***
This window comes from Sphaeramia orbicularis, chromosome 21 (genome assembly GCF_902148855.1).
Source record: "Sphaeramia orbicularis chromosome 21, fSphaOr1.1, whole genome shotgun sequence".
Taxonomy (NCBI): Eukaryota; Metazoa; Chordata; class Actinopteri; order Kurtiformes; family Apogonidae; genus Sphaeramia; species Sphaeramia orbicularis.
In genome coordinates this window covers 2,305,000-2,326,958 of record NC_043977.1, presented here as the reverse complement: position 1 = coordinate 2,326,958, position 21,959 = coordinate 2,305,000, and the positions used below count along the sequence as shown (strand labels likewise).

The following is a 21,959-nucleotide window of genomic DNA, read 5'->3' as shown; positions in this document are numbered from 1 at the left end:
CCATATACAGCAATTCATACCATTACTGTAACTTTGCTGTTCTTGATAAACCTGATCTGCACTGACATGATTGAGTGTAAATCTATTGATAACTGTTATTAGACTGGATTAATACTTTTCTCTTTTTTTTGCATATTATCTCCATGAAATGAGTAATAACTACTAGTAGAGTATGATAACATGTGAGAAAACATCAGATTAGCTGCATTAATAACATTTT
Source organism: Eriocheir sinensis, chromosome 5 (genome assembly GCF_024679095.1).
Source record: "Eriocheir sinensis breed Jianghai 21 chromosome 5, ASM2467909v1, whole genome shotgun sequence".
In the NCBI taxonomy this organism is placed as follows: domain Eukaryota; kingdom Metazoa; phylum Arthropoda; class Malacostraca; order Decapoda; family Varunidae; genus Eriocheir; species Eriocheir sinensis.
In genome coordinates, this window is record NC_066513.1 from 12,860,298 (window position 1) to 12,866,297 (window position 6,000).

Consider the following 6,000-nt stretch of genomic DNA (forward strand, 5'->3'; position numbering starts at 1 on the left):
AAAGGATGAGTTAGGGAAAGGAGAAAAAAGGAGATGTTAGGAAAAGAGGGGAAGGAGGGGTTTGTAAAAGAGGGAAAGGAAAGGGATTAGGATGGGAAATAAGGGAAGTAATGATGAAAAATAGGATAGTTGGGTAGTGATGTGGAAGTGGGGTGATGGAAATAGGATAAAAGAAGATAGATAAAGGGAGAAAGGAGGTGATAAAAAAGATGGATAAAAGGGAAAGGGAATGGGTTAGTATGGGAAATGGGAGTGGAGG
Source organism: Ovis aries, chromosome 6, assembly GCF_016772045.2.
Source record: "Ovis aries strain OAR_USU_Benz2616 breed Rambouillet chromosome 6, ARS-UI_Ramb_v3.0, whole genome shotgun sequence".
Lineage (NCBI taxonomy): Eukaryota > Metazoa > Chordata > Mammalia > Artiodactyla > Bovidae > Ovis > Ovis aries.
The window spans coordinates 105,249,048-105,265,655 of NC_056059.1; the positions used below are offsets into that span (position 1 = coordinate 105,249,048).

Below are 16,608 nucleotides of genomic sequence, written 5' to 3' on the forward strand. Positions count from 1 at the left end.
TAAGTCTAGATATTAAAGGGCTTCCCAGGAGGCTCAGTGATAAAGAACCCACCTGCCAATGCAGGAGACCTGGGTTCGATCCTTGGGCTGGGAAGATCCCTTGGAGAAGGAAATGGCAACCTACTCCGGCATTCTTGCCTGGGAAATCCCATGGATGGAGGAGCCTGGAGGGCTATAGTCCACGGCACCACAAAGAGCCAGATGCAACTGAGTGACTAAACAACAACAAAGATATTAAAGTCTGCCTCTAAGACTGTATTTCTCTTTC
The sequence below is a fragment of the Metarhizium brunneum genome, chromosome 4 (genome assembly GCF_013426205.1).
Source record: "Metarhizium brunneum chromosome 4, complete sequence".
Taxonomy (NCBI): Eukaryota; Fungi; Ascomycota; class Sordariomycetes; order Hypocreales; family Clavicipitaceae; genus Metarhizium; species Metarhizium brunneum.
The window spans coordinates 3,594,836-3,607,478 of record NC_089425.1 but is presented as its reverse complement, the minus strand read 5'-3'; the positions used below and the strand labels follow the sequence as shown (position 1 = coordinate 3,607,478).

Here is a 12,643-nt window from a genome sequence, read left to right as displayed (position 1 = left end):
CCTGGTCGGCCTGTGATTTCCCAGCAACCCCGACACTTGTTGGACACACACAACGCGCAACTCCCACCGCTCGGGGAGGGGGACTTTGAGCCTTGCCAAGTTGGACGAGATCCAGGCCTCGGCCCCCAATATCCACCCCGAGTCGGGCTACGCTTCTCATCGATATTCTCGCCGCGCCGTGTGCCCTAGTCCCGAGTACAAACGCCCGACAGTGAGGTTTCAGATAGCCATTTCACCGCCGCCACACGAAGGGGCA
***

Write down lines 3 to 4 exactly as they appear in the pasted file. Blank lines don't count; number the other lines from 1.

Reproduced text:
Taxonomy (NCBI): Eukaryota; Metazoa; Chordata; class Actinopteri; order Kurtiformes; family Apogonidae; genus Sphaeramia; species Sphaeramia orbicularis.
In genome coordinates this window covers 2,305,000-2,326,958 of record NC_043977.1, presented here as the reverse complement: position 1 = coordinate 2,326,958, position 21,959 = coordinate 2,305,000, and the positions used below count along the sequence as shown (strand labels likewise).